DOJ Concludes that Yoo and Bybee Committed Professional Misconduct

In light of the OPR report, it beggars the imagination for Judge Jay Bybee to tell us what constitutes “cruel and unusual punishment”, or for Professor John Yoo to teach constitutional law.

Well, almost.

DOJ’s Office of Professional Responsibility concluded this, and then was overruled by Associate Deputy Attorney General David Margolis, a career DOJ official.  Margolis’ decision also forbids DOJ from officially referring Yoo or Bybee to their respective state bars for disciplinary proceedings.

The full report will serve as weekend reading, but for now four points are in order:

1)  Simply because DOJ cannot make an official referral in no way prevents the Pennsylvania and Utah state bars from beginning their own proceedings, based upon the information now publicly available.

2)  Bybee is now a federal judge with life tenure.  The report’s conclusions call for initial Judiciary Committee consideration as to whether impeachment is warranted.  Bybee will never be removed by 2/3 of the Senate because of the GOP’s pro-torture position, but the facts must be fleshed out.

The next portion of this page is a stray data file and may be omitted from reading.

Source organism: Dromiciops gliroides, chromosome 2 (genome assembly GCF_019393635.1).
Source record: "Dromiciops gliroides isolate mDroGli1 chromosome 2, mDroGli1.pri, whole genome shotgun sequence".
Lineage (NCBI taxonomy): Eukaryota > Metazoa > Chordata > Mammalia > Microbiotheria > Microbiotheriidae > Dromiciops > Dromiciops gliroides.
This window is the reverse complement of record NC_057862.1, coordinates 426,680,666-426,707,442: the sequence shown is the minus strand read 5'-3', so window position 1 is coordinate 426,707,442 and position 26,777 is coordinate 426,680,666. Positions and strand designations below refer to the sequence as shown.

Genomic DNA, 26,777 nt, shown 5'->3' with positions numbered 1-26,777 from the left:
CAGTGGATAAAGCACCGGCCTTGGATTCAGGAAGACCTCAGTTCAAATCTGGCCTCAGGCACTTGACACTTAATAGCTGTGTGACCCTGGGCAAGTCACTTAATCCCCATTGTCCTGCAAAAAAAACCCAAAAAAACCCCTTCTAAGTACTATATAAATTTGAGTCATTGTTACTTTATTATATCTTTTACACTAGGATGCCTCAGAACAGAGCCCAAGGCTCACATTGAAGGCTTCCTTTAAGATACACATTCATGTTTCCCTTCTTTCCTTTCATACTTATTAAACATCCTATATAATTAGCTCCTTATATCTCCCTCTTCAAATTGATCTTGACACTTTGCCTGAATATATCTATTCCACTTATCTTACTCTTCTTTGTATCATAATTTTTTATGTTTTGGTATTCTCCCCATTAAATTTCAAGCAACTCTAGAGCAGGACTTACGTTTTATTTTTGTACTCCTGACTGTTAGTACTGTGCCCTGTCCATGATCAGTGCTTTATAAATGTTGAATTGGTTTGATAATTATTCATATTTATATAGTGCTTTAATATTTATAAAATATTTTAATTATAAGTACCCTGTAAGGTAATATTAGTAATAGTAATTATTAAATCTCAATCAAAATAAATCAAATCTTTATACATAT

3) Because of Bybee’s position, it now falls to the Ninth Circuit, especially Chief Judge Alex Kozinski, to consider what sort of cases Bybee should be recused from.  Any decision by Judge Bybee regarding, for example, police use of excessive force would become immediately and rightfully suspect, even if the police in question were completely innocent.  It also beggars the imagination for Bybee to decide whether prison conditions constitute “cruel and unusual punishment.”

4)  It is now time for the University of California at Berkeley to consider what actions, if any, should be taken against Yoo, including stripping him of tenure.  Brad DeLong has advocated this for some time; I have consistently rejected it, because proceeding without hard evidence would require the university to investigate its members based upon newspaper reports — a step that I believe would constitute a violation of academic freedom.  But the release of this report, and the evidence it contains, now presents Berkeley Law School with the prospect of assigning a man whom DOJ found committed professional misconduct to teach constitutional law, international human rights law, and/or legal ethics.  This is now an issue that goes to the heart of the university’s educational mission.

Author: Jonathan Zasloff